The central risk to Japan is the possibility that their current account balance shifts from a persistent surplus to a persistent deficit. It is this surplus that has been chiefly responsible for Japan’s ability to maintain low interest rates for so long. In essence, Japan’s funding mechanism works as follows: The central government runs large deficits, and the Ministry of Finance issues government bonds (JGBs) to make up for shortfalls in tax revenues. The Bank of Japan, as well as commercial banks (with a regulatory push from the BOJ), purchase JGBs and keep rates low, and the total debt of the economy (mostly government debt) grows, keeping the country afloat. Should the current account balance turn negative, then the inflow of yen will be inadequate. JGB prices will fall, yields will rise, and the government financing mechanism that Japan has used for so long will categorically fail.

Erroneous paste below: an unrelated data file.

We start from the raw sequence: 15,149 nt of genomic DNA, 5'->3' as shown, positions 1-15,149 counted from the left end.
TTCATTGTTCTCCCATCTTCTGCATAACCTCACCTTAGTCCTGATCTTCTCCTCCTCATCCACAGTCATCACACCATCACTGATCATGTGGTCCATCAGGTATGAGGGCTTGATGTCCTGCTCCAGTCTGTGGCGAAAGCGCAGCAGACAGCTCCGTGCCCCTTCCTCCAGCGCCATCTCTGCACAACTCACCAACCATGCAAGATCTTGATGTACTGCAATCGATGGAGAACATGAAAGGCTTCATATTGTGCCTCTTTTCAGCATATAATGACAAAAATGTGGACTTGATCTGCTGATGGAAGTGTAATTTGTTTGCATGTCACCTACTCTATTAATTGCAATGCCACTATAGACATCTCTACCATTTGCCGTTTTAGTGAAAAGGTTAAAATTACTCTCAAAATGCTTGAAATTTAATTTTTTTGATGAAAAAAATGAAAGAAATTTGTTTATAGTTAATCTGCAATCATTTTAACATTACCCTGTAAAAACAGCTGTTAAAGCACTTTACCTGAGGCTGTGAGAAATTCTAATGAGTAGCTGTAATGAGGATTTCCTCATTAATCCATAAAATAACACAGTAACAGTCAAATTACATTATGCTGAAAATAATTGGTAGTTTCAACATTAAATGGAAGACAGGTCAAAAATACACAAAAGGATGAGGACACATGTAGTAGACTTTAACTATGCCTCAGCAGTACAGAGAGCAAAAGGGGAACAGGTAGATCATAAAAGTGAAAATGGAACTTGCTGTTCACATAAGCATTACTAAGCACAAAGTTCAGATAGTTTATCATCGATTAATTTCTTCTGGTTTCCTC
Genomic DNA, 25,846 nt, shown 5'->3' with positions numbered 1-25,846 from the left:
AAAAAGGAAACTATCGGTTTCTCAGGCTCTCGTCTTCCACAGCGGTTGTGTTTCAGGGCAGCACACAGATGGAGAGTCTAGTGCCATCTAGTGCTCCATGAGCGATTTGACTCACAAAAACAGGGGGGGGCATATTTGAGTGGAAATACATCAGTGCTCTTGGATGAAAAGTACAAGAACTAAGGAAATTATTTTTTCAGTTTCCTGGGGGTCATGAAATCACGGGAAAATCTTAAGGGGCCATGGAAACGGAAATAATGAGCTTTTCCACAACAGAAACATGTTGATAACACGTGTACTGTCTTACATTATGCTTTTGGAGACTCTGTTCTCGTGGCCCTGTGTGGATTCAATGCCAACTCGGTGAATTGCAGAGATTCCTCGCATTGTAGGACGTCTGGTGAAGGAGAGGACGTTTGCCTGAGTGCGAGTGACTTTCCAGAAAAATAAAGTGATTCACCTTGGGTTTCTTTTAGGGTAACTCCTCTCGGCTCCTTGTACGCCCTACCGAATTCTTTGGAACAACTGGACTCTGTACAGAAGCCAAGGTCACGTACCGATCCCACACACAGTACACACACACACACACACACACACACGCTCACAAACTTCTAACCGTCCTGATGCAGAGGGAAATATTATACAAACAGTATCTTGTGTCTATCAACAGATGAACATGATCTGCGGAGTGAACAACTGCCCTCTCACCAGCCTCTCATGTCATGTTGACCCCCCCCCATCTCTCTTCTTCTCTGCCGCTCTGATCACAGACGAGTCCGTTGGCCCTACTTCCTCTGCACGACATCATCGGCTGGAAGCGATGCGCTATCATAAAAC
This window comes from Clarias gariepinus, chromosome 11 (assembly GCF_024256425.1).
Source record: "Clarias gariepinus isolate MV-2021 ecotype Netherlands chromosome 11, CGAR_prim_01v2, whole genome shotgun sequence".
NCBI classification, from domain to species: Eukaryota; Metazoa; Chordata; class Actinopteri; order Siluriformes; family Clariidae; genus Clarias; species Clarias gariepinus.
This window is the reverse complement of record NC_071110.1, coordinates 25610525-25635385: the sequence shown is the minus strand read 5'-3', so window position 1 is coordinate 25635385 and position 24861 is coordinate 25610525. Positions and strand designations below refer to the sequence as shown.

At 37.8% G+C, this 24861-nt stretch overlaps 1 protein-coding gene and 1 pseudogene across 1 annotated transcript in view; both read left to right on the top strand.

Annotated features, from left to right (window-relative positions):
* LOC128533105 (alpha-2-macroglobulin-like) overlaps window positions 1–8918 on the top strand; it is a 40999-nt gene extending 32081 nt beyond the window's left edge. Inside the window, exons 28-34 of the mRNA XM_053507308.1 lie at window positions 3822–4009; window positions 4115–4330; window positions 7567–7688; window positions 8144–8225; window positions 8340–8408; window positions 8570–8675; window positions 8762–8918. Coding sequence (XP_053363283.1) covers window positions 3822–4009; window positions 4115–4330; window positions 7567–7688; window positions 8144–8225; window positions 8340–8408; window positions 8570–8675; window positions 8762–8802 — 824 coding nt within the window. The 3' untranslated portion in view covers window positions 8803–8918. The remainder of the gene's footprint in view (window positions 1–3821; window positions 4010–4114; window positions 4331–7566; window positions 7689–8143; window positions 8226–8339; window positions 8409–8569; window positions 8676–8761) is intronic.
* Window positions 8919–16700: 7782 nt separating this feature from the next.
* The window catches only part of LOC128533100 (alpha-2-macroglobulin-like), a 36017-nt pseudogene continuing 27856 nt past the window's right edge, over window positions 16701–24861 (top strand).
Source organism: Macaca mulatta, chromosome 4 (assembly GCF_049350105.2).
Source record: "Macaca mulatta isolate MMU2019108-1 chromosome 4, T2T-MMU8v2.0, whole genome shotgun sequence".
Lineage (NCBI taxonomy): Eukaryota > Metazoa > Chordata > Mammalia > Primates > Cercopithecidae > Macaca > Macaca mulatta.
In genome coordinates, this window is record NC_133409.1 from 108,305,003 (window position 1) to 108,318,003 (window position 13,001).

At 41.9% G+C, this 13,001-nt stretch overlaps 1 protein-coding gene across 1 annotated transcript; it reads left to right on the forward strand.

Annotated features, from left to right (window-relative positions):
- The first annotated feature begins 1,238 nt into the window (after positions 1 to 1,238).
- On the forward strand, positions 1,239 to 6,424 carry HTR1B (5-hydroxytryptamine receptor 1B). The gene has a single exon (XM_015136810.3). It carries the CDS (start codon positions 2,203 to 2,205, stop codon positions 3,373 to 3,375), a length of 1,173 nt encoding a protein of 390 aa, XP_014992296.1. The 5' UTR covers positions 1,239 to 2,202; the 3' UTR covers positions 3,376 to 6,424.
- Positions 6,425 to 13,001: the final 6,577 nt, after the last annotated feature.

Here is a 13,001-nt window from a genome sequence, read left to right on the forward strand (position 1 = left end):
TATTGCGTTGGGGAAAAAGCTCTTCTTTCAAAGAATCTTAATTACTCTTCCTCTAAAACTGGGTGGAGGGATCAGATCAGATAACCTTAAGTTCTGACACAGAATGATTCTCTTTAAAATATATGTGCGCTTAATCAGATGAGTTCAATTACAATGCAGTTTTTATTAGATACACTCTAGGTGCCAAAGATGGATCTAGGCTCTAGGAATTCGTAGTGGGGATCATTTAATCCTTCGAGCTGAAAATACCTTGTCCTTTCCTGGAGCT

Yesterday, Masaaki Shirakawa, the current governor of the Bank of Japan, announced that he will step down early. His replacement will be selected by the recently elected Prime Minister Shinzō Abe, and this person is widely expected to accelerate and amplify previous policies in the interest of producing inflation of 2–3%. In order to produce inflation, Japan must undermine the value of the yen.
What happens to the current account balance when the yen declines? Already, Japan has lost leadership positions in many industries, so their trade problems are deeper than the relative price of their exports. As the yen falls in value, imports are more expensive, and exports are cheaper. In 2012, Japan reported a trade deficit of ¥6.93 trillion. Part of this is structural, and perhaps part is cyclical (or temporary). However, Japan’s imports are skewed toward necessities like raw materials, food, and energy. In contrast, their export industries are losing leadership positions where the discounted yen is far from the only variable for buyers to consider. So, the burgeoning trade deficit will be difficult to offset via monetary policy and should continue to widen. The trade balance is more inelastic than one might suspect.